(Grants) FY 03 $3,400,000,000; FY 04 $3,400,000,000; and FY 05 est $3,500,000,000.
The dollar amounts listed in this section represent obligations for the past fiscal year (PY), estimates for the current fiscal year (CY), and estimates for the budget fiscal year (BY) as reported by the Federal agencies. Obligations for non-financial assistance programs indicate the administrative expenses involved in the operation of a program.
Note: This 11-digit budget account identification code represents the account which funds a particular program.
This code should be consistent with the code given for the program area as specified in Appendix III of the Budget of the United States Government.
Examples of funded projects...
Construct new public airports; improve and rehabilitate existing public airports; extend runways at existing public airports; purchase fire fighting, rescue, security, snow removal and noise suppressing equipment; acquire land; and install navigation aids. Planning at individual airports includes demand/capacity analysis, airport noise control and land use compatibility analysis, environmental studies, and system plans for states, regions, and metropolitan areas.
About this section
This section indicates the different types of projects which have been funded in the past. Only projects funded under Project Grants or Direct Payments for Specified Use should be listed here. The examples give potential applicants an idea of the types of projects that may be accepted for funding. The agency should list at least five examples of the most recently funded projects.
In fiscal year 2003, 2,234 grant agreements were executed.
Criteria for selecting proposals...
Only those Airport Improvement Program (AIP) projects considered by the FAA Administrator to be necessary to provide for a safe and efficient airport system and to meet the current and projected growth of civil aeronautics will be considered for selection. The airports at which AIP projects are proposed must be included in the National Plan of Integrated Airports Systems (NPIAS).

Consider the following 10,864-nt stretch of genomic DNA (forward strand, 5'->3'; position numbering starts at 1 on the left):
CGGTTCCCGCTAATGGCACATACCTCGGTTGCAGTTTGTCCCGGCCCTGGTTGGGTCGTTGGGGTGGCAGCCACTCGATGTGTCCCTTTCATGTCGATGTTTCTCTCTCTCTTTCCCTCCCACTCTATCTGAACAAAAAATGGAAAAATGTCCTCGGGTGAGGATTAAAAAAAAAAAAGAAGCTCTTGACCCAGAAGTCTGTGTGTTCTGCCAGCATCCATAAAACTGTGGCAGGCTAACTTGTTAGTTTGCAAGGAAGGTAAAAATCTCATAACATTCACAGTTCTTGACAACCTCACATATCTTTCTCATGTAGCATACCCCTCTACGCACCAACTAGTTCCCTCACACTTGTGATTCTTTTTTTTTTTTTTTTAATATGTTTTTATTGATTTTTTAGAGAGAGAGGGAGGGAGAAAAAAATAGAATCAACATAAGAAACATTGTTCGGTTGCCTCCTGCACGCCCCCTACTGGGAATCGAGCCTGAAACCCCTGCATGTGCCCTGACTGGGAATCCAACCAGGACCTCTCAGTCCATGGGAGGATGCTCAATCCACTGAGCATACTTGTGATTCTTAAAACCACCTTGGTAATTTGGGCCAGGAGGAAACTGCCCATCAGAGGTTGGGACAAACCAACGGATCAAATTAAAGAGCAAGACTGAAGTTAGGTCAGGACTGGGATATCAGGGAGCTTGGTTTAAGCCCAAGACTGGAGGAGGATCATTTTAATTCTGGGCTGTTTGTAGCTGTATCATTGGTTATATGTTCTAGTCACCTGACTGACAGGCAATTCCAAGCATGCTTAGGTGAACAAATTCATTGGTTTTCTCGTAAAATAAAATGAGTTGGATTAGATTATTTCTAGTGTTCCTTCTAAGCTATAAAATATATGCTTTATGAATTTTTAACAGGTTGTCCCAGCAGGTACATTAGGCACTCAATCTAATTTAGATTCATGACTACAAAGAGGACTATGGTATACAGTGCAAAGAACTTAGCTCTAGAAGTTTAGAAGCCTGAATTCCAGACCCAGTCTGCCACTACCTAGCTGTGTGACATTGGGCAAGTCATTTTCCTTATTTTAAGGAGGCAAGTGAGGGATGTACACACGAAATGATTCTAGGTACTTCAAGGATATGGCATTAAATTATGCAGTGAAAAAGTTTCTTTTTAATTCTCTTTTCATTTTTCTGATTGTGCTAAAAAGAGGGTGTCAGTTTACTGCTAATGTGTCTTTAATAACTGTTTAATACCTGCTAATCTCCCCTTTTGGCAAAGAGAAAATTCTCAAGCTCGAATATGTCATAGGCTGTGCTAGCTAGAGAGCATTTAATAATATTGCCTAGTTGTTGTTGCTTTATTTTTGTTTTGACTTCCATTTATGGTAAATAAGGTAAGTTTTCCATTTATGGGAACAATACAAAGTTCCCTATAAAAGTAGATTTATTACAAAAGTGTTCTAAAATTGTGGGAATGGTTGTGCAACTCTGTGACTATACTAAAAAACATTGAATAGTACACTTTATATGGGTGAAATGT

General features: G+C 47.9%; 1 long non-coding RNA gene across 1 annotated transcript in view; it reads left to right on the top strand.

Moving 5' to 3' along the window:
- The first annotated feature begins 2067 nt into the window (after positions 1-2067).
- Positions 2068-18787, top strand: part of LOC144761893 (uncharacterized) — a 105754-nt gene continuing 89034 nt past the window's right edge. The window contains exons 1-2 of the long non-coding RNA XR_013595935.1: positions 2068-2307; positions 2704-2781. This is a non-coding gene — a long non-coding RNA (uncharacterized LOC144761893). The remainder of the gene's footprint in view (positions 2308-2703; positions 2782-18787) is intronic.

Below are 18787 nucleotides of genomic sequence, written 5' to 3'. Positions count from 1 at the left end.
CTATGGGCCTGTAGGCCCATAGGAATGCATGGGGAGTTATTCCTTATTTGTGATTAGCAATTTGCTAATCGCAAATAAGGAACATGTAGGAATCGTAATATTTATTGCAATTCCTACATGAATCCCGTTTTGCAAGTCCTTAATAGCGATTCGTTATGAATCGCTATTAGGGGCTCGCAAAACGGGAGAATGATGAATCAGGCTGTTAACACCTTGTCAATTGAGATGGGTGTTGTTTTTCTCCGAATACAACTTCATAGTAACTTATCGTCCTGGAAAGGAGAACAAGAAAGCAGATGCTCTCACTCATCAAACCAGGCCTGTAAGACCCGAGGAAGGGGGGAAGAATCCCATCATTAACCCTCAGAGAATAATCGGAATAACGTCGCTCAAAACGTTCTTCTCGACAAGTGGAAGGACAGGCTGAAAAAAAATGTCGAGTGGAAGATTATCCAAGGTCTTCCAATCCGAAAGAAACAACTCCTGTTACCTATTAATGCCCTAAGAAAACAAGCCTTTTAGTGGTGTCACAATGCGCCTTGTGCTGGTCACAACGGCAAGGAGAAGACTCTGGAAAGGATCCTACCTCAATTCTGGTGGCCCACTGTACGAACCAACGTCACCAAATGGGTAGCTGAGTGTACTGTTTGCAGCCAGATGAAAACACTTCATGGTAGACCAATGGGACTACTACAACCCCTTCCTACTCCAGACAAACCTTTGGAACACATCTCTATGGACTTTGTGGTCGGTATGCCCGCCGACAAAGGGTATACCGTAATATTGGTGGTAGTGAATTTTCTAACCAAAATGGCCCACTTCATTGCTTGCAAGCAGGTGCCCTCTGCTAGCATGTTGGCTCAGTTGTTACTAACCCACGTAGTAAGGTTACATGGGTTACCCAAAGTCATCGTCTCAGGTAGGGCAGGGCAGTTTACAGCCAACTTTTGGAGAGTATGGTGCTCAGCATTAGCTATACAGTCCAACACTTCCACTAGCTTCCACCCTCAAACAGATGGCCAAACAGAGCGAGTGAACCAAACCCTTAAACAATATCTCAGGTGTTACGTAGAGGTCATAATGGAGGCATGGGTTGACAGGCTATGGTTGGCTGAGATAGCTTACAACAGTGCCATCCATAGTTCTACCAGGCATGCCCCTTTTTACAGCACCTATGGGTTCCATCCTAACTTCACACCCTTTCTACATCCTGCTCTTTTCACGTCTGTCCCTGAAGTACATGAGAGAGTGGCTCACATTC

Length and Time Phasing of Assistance
No set period of time. Assistance is released upon application for reimbursement of expenses or by letter of credit.
Formula and Matching Requirements
Current Federal government share of allowable costs are as follows. (1) Projects at large and medium hub primary commercial service airports: Airport development, 75 percent; terminal development, 75 percent; noise compatibility program implementation, 80 percent; master planning and noise compatibility planning, 75 percent. (2) Projects at all other public use airports (includes commercial service other than large and medium hub general aviation, reliever, other commercial service, and eligible privately owned airports): Airport development, noise compatibility program implementation, terminal development, airport planning and noise compatibility planning all at 90 percent. Entities eligible to sponsor system planning studies include State, local and federally recognized tribal governments, designated metropolitan planning organizations, U.S. Territories and possessions, the Republics of the Marshall Islands and Palau, and the Federated States of Micronesia . The range of financial or other matching assistance required from nonfederal sources, varies from 10 percent to 25 percent depending on the category of the sponsor, the type of project and the amount of public land in the State.
A formula may be based on population, per capita income, and other statistical factors. Applicants are informed whether there are any matching requirements to be met when participating in the cost of a project. In general, the matching share represents that portion of the project costs not borne by the Federal government. Attachment F of OMB Circular No. A-102 (Office of Management and Budget) sets forth the criteria and procedures for the evaluation of matching share requirements which may be cash or in-kind contributions made by State and local governments or other agencies, institutions, private organizations, or individuals to satisfy matching requirements of Federal grants or loans.